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Products for grant FZ-231557-15

FZ-231557-15
I Remain Yours: Common Lives in Civil War Letters
Christopher Hager, Trinity College

Grant details: https://securegrants.neh.gov/publicquery/main.aspx?f=1&gn=FZ-231557-15

I Remain Yours: Common Lives in Civil War Letters (Book)
Title: I Remain Yours: Common Lives in Civil War Letters
Author: Christopher Hager
Abstract: When North and South went to war, millions of American families endured their first long separation. For men in the armies—and their wives, children, parents, and siblings at home—letter writing was the sole means to communicate. Yet for many of these Union and Confederate families, taking pen to paper was a new and daunting task. I Remain Yours narrates the Civil War from the perspective of ordinary people who had to figure out how to salve the emotional strain of war and sustain their closest relationships using only the written word. Christopher Hager presents an intimate history of the Civil War through the interlaced stories of common soldiers and their families. The previously overlooked words of a carpenter from Indiana, an illiterate teenager from Connecticut, a grieving mother in the mountains of North Carolina, and a blacksmith’s daughter on the Iowa prairie reveal through their awkward script and expression the personal toll of war. Is my son alive or dead? Returning soon or never? Can I find words for the horrors I’ve seen or the loneliness I feel? Fear, loss, and upheaval stalked the lives of Americans straining to connect the battlefront to those they left behind. Hager shows how relatively uneducated men and women made this new means of communication their own, turning writing into an essential medium for sustaining relationships and a sense of belonging. Letter writing changed them and they in turn transformed the culture of letters into a popular, democratic mode of communication.
Year: 2018
Primary URL: http://www.hup.harvard.edu/catalog.php?isbn=9780674737648
Publisher: Harvard University Press
Type: Single author monograph
ISBN: 9780674737648
Copy sent to NEH?: Yes

"What Comes to Hand: Archives of Exigency, 1864" (Book Section)
Title: "What Comes to Hand: Archives of Exigency, 1864"
Author: Christopher Hager
Editor: Benjamin Fagan
Editor: Kathleen Diffley
Abstract: Visions of Glory brings together twenty-two images and twenty-two brisk essays, each essay connecting an image to the events that unfolded during a particular year of the Civil War. The book focuses on a diverse set of images that include a depiction of former slaves whipping their erstwhile overseer distributed by an African American publisher, a census graph published in the New York Times, and a cutout of a child's hand sent by a southern mother to her husband at the front. The essays in this collection reveal how wartime women and men created both written accounts and a visual register to make sense of this pivotal period. The collection proceeds chronologically, providing a nuanced history by highlighting the multiple meanings an assorted group of writers and readers discerned from the same set of circumstances. In so doing, this volume assembles contingent and fractured visions of the Civil War, but its differing perspectives also reveal a set of overlapping concerns. A number of essays focus in particular on African American engagements with visual culture. The collection also emphasizes the role that women played in making, disseminating, or interpreting wartime images. While every essay explores the relationship between image and word, several contributions focus on the ways in which Civil War images complicate an understanding of canonical writers such as Emerson, Melville, and Whitman.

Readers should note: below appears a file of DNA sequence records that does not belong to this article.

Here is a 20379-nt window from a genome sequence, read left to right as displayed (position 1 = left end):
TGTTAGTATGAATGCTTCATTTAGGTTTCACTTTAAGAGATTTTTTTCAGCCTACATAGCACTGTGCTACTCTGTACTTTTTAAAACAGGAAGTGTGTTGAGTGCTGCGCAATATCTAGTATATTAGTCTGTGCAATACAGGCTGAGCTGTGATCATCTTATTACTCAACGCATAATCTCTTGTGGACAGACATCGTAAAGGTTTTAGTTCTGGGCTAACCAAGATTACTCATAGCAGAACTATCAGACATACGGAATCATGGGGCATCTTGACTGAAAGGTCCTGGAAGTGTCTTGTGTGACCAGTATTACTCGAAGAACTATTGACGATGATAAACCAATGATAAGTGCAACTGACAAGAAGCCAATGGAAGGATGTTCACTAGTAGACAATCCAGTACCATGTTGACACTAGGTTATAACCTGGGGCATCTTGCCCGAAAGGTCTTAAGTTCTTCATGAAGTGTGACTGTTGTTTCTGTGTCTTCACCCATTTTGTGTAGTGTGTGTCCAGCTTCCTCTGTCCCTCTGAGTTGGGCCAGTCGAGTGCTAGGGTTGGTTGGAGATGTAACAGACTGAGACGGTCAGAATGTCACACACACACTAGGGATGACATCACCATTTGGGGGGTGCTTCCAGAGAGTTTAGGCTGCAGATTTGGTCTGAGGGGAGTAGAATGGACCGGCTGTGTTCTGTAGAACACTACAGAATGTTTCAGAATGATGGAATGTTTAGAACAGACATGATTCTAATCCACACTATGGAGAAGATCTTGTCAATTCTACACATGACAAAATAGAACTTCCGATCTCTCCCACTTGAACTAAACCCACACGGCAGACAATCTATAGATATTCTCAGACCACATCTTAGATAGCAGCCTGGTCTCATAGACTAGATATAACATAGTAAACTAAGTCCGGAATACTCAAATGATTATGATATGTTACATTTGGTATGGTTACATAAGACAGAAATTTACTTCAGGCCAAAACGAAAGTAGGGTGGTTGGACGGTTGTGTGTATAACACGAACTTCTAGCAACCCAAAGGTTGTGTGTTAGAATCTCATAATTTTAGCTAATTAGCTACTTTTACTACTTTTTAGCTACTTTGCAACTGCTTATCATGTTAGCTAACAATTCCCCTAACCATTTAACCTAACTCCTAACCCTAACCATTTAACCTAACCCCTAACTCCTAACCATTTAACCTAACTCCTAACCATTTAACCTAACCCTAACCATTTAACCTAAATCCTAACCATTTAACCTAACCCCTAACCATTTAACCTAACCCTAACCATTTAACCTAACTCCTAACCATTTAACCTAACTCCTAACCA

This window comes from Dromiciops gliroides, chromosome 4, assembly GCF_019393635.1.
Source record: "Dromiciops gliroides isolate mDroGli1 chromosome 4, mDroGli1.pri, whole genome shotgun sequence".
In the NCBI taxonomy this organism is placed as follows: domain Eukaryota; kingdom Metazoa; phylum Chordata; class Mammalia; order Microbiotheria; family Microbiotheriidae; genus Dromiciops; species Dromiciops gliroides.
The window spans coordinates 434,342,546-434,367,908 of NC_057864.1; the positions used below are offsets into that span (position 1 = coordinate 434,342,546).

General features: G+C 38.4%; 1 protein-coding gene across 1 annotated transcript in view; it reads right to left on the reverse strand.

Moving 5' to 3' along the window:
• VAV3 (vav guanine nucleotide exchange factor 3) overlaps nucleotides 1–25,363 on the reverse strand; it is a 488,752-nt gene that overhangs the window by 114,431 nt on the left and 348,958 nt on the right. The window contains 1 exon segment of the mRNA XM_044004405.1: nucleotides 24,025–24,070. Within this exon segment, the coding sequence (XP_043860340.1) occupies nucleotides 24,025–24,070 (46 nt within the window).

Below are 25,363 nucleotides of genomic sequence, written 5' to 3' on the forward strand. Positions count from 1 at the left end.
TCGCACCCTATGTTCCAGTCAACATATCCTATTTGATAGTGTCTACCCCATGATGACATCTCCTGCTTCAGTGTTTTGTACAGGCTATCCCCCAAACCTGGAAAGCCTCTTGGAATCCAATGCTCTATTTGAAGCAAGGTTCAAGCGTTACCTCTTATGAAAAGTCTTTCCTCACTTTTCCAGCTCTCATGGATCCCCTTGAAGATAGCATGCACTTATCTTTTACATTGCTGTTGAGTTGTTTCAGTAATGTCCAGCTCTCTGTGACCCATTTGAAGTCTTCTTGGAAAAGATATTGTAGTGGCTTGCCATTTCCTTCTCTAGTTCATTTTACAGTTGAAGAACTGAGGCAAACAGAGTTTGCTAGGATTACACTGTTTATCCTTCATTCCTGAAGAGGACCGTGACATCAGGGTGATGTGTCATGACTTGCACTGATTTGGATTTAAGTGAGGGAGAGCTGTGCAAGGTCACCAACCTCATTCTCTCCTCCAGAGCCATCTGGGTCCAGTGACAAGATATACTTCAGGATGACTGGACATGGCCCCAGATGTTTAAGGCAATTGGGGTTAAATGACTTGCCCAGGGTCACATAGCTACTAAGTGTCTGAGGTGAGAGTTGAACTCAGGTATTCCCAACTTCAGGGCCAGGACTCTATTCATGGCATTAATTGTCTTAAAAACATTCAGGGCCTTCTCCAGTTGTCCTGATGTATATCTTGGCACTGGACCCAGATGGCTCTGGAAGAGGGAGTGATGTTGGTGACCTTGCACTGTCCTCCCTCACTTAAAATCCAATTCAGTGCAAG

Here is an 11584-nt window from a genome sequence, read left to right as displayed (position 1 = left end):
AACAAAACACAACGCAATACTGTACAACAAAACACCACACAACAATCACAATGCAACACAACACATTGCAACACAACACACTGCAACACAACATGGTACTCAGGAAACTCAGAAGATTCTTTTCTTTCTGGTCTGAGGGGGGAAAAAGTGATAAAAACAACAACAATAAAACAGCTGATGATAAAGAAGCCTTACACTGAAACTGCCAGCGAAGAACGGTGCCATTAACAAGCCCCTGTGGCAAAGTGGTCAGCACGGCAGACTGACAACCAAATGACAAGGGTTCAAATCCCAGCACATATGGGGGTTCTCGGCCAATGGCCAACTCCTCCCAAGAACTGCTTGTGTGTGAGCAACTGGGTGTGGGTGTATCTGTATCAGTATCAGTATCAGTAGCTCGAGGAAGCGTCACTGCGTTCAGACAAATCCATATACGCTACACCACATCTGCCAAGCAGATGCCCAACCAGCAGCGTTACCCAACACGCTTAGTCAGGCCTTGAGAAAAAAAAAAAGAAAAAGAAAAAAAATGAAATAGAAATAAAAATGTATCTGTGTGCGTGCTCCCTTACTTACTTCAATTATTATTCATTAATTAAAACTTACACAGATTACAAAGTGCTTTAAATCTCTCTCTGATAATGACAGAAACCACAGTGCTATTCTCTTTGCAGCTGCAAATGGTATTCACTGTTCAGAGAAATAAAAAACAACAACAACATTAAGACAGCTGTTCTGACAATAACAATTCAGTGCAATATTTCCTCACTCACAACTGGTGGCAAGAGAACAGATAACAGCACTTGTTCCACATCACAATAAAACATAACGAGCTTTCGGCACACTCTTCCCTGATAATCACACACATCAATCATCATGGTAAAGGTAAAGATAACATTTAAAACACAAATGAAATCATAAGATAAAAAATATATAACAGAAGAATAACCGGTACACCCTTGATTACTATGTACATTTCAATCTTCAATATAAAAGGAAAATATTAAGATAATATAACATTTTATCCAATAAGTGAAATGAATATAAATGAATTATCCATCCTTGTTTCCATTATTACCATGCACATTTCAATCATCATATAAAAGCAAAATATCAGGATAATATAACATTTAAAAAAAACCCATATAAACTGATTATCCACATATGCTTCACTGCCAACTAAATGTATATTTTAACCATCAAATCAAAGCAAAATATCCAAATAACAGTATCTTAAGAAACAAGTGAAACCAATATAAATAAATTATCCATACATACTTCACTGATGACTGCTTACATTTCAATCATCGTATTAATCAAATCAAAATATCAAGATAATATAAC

Year: 2019
Primary URL: https://ugapress.org/book/9780820355931/visions-of-glory/
Publisher: University of Georgia Press
Book Title: Visions of Glory: The Civil War in Word and Image
ISBN: 9-780-8203-559

“How the Civil War Taught Americans the Art of Letter Writing" (Article)
Title: “How the Civil War Taught Americans the Art of Letter Writing"
Author: Christopher Hager
Abstract: Soldiers and their families, sometimes barely literate, wrote to assuage fear and convey love
Year: 2018
Primary URL: https://www.smithsonianmag.com/history/how-civil-war-taught-americans-art-letter-writing-180967913/
Format: Magazine
Periodical Title: Smithsonian Magazine
Publisher: Smithsonian Magazine

“The Civil War Letter as Medium and Genre” (Public Lecture or Presentation)
Title: “The Civil War Letter as Medium and Genre”
Abstract: Jackson Distinguished Lecture series, Department of English, West Virginia University
Author: Christopher Hager
Date: 02/10/2016
Location: Morgantown, WV

"Letter, Email, Text Message: Communicating in New Media, Then and Now" (Public Lecture or Presentation)
Title: "Letter, Email, Text Message: Communicating in New Media, Then and Now"
Abstract: keynote address, Prindle Institute Undergraduate Ethics Symposium, DePauw University
Author: Christopher Hager
Date: 04/15/2016
Location: Greencastle, IN

"Struck Out: The Illiterate Hand on the Literate Page" (Public Lecture or Presentation)
Title: "Struck Out: The Illiterate Hand on the Literate Page"
Abstract: keynote address, The Futures of Handwriting symposium, Univ. of Louisville and the Filson Historical Society
Author: Christopher Hager
Date: 04/12/2019
Location: Louisville, KY


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